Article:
Granted, after two years of "one thing after another" we are no stranger to canceled plans, but this time it is obviously so different. Everything is a "last". Every missed opportunity with Ty is one we can never do again in the future. Yesterday was such a beautiful day. The leaves are turning and I remembered how we would take Ty and Gavin for a long drive on days like this. I told Lou, "today is exactly the kind of day that we would be jumping in the car to drive somewhere with the boys... anywhere... just to get out of this damn house on a beautiful day." Ty would always joke that a bear was following us. Then he exaggerated the story further to include a dinosaur. The last time we were in the car we were being chased by a bear, a dinosaur, a deer, a monster and a ghost. He always thought it was so funny how I would pretend to drive faster and ask questions. "Is the bear riding on the dinosaurs back? What color is the monster?"
One time last year I was at the supermarket with Ty (his favorite place) and he was reluctant to leave. Poor kid, he was having too much fun and so happy to be out of our house. I convinced him that he could pick out a snack for the bear and that we would feed it to him on our ride home. Ty picked cherry tomatoes and pretzel goldfish. He was stronger then, so the whole ride home I left his window open enough so he could throw some out the window. This was something I eventually regretted because I was constantly challenged with the task of feeding the bear - especially after Ty was unable to do so himself - and I worried that someday I would be pulled over and questioned about the cheerios (or whatever biodegradable items I could get my hands on) that were always flying out of my window. I'm glad I never let that stop me, though.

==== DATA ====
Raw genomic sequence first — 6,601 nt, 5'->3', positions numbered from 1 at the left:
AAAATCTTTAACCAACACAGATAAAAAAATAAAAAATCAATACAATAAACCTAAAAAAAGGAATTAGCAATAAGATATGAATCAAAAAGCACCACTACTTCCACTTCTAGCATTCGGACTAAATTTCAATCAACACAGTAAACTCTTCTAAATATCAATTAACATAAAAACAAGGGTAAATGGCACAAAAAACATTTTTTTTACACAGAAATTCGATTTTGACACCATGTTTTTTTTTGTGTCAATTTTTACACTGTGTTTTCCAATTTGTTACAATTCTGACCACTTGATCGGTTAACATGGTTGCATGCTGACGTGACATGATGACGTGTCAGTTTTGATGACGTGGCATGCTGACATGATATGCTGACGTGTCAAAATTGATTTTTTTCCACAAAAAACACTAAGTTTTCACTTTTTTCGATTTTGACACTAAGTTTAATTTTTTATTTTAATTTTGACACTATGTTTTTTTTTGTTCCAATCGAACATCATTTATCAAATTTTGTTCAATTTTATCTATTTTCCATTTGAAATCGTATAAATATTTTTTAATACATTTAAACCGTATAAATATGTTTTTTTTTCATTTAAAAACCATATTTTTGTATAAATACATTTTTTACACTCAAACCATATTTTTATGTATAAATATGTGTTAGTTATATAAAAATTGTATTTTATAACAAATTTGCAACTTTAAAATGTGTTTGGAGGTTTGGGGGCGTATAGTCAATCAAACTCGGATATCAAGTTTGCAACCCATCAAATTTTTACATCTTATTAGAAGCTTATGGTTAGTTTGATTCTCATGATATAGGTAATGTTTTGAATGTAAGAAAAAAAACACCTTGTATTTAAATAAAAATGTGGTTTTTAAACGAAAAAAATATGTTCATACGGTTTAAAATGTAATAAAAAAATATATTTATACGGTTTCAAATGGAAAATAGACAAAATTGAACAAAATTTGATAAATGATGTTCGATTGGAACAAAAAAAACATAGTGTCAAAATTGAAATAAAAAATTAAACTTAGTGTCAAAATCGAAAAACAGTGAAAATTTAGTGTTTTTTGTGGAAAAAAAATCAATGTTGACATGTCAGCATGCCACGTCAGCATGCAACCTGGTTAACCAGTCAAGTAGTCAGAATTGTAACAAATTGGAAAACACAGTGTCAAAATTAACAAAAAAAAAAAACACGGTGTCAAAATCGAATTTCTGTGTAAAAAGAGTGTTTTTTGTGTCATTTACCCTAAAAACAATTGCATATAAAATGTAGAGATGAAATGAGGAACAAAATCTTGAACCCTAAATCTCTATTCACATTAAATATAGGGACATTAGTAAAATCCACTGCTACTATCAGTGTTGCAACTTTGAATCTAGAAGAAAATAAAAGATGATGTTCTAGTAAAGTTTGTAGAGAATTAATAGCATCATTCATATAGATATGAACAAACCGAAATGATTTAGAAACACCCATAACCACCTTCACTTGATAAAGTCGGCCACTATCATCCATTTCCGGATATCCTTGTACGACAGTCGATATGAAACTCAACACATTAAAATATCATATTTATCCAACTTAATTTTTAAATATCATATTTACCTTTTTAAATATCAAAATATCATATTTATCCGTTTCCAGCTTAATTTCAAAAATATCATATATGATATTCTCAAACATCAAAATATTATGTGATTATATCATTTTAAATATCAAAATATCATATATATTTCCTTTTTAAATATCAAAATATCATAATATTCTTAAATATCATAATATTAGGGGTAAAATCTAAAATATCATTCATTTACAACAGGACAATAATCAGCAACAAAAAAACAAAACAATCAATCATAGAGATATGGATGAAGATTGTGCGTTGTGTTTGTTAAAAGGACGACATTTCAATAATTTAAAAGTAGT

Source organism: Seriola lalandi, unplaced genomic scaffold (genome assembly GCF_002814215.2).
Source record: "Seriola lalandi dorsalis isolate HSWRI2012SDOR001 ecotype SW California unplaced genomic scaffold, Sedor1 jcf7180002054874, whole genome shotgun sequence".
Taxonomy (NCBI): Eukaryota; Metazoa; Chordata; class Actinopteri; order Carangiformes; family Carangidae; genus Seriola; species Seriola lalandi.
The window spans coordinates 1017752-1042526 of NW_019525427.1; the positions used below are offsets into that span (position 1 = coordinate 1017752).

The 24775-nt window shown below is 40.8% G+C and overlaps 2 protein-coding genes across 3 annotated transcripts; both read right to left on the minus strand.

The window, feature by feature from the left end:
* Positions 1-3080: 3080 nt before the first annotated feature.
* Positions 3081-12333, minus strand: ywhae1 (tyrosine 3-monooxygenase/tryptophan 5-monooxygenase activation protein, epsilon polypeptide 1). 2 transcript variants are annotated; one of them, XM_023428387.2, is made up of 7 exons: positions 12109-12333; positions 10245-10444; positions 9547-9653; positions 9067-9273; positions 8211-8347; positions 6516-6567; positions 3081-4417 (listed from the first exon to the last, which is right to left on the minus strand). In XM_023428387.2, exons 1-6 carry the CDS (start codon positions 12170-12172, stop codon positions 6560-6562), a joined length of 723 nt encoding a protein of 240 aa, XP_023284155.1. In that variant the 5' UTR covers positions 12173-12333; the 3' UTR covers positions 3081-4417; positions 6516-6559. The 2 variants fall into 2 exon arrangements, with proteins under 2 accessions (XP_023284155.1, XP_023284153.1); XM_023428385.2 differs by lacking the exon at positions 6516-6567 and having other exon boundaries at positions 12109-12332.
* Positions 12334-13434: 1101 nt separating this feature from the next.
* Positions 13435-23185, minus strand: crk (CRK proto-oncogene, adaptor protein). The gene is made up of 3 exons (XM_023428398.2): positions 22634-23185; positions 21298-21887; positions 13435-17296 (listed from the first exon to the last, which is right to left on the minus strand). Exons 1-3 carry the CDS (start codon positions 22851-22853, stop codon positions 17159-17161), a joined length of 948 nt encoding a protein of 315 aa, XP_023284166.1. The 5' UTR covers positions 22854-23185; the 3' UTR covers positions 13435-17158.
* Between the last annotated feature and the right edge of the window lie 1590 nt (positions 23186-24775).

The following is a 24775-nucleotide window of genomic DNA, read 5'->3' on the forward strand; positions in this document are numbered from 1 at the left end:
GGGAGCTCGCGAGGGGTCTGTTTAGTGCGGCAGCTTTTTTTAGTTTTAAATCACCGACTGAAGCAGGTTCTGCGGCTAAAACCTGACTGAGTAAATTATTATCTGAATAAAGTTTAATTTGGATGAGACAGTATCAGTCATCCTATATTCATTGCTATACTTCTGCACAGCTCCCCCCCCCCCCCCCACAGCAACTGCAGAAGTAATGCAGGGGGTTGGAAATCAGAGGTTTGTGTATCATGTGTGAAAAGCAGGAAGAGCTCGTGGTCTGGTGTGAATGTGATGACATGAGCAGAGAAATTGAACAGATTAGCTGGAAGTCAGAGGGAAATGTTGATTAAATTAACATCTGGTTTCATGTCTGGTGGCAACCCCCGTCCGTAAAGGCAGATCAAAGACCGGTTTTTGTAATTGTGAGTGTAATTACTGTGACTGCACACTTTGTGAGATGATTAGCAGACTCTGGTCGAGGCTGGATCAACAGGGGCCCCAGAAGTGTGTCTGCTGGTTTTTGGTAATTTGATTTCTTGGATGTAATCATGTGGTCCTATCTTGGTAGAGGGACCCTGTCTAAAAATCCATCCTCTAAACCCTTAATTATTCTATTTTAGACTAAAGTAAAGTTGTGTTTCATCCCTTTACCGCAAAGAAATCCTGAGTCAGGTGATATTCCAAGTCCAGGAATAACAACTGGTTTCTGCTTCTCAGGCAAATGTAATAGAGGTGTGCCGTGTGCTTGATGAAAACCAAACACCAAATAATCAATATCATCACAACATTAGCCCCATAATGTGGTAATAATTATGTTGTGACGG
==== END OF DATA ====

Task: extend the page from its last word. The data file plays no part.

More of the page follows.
Ty and I spent a whole lot of time together in the car. I needed to keep him entertained. For those of you who are new readers - Ty had 45 daily radiation treatments back and forth to the city (we live over an hour north). He was in clinic in the city almost once a week. We drove to 60 hyperbaric oxygen treatments every morning this summer (also an hour away) and his daily rehab center was an hour away, too. Now I look back and think of all those miles on my car. We really had so much sweet alone time together. We talked about silly things and I think I told him "I love you" so many times he just tuned me out (at least, I hope I told him enough). Just me and my best good boy in the whole wide world. My love. We should never ever be apart. I can't bear the thought of it.
|Ty in the backseat of my car, about one year ago|
All of these things made Ty smile big, but I couldn't keep him awake for any good length of time today and that is starting so scare me. Overall today was a good day, it really was, but I see changes taking place in Ty and it feels more and more real with each day. Like he is becoming more distant. He's starting to slip away a little and I can't believe it's really happening. In true Ty style, I find it funny to imagine that Ty is in cahoots with God, waiting until things get really bad so he can make his miracle more dramatic :)
The highlight of the day today was giving Ty a bath and it was pure heaven. Over the years I have received several bottles of holy water as gifts. I used to put some on my finger and gently put it on his forehead. Now I am pouring it all right over his head in the bath. No holding back now, I'm all in! It is a beautiful feeling to pour that over his head, say a prayer, and feel like we are bringing him closer to God. Still praying for a huge miracle.